Pam (40:27):

It. And we’ve asked that of a number of our guests, because we have a number of, we’ve had a number of guests who have kind of been goal achievement specialists. And I haven’t heard it that while sad. That’s really interesting. And I’m going to be listening back to this so that I write those down

Josh Zepess (40:47):

And there’s more to it, but that’s just the basic, that debts. That’s like chapter one, I feel better to ask than a competitive bodybuilder, because you had

Pam (40:56):

To have felt like giving up a hundred million times, but you really envisioned winning those ribbons or whatever you went in competitive bodybuilding. Right?

Josh Zepess (41:05):

We actually get trophy. We get figurine trophies, like really cool stuff. So yeah. McDonald’s no, absolutely not. No, but I did have to get used to eating my tilapia and green beans in front of my friends who were eating pizza across the site. We tell you if that doesn’t build self discipline, nothing. That’s for sure.

Pam (41:36):

All right. We have some rapid fire questions for you. And if we haven’t already, we’re going to get to know you a little bit better, even more so

Josh Zepess (41:45):

Green. Oh, sorry. Are you in early bird or a night owl? Night out. Are you a dog or a cat person? Cat. Shut up. Okay. Can you change the same text or talking invisibility or super strength? Super strain. I don’t want to be invisible. What’s

Pam (42:08):

Especially not a branding. No. What’s one of the top things on your bucket

Josh Zepess (42:15):

List. Oh, wow. Not a place, not a place. I’m doing a standup comedy routine in public.

Pam (42:26):

I think you would truly Excel at that. You could go anywhere in the world. Where would you go

Josh Zepess (42:35):

To live for, for good or just visit? Just to visit. I would go to Latvia, which is where my ancestry is from. I haven’t been there. Excellent.

Pam (42:47):

Best piece of advice you’ve ever been given. I know that’s not really a rapid fire. Oh, there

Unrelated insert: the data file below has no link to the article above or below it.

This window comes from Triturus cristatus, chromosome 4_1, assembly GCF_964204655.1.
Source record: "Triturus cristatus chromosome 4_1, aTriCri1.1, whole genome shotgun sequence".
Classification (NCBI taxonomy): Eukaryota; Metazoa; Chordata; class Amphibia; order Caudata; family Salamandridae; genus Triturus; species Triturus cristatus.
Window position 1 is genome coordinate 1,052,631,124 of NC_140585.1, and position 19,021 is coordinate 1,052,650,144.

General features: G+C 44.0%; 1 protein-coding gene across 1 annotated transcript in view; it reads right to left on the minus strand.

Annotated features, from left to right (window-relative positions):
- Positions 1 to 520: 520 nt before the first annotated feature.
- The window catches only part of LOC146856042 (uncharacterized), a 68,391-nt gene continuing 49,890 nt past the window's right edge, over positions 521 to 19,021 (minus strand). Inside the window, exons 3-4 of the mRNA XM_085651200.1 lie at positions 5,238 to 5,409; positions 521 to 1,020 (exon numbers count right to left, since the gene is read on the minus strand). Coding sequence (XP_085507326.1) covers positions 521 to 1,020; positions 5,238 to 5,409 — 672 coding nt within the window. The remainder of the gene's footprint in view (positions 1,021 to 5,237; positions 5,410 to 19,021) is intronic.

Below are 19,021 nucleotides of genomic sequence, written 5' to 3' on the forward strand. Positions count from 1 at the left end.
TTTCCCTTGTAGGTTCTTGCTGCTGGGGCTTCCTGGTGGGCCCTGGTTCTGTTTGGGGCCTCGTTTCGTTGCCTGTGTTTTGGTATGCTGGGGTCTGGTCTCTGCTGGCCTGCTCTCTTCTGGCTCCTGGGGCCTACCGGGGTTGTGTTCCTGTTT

Josh Zepess (42:54):

Are so many, so many, but I’ll give you, I’ll give you a good nugget here. Don’t listen to broke people on how to get wealthy. Don’t listen to the unsuccessful and how to be successful. The unhappy on how to be happy. I don’t care how much you like the person. I don’t care how much family they are. Please, please.

Competence is not the same as familiarity. Make sure you’ve listened to the right people. Perfect. And okay. Quick, describe yourself in three words, describe myself. Uh, not funny, very, uh, calm. I didn’t say antonyms. Try it again. That’s right. Any of those? I don’t think it’s more of an ironic statement.

Pam (43:55):

Okay. Well, except those. So where can people learn more about

Josh Zepess (44:01):

Probably the best place I’m on social media. Under my name, Josh ZepessZepess and also website joshzepess.com. Perfect.

Pam (44:08):

And our listeners know that all of your contact information will definitely be in our show notes on the website. And with that, Josh, we want to say, thanks so much. This has been so much fun, but I’ve truly learned a lot.

Josh Zepess (44:22):

I appreciate it. You’ve asked some great questions. So we want it to chat. Gosh, today we didn’t before.

Pam (44:32):

Awesome. Well, thanks so much. Enjoy the rest of your day, everybody. Oh, sorry. Yeah, it’s been an honor. Thank you so much until next week everybody get out there and flourish.

Well, that’s a wrap everyone. Thanks for joining us this week on the flourish and grow to CEO podcast. Be sure to visit our website at [inaudible] dot biz. That’s F L O U R I S h.biz, where you can subscribe to the shows in iTunes, Stitcher, or via RSS. So you’ll never miss an episode.

You can also find our show notes and resources there too. And while you’re at it, if you found value in this show, we’d love for you to leave a rating on iTunes. Or if you’d simply tell a friend about the show that would sure help us out too. Now get out there and flourish.

About Flourish + Grow to CEO

What does it take to build a successful business? That’s the question we want to answer for women business owners, so we can flourish and grow together from solopreneur to strategic CEO. Flourish and Grow to CEO is hosted by small business management certified, Pam Ivey and sales strategist, Jane Garee, who share their experiences in business ownership, sales and marketing to help women entrepreneurs scale their business and flourish confidently into the CEO role.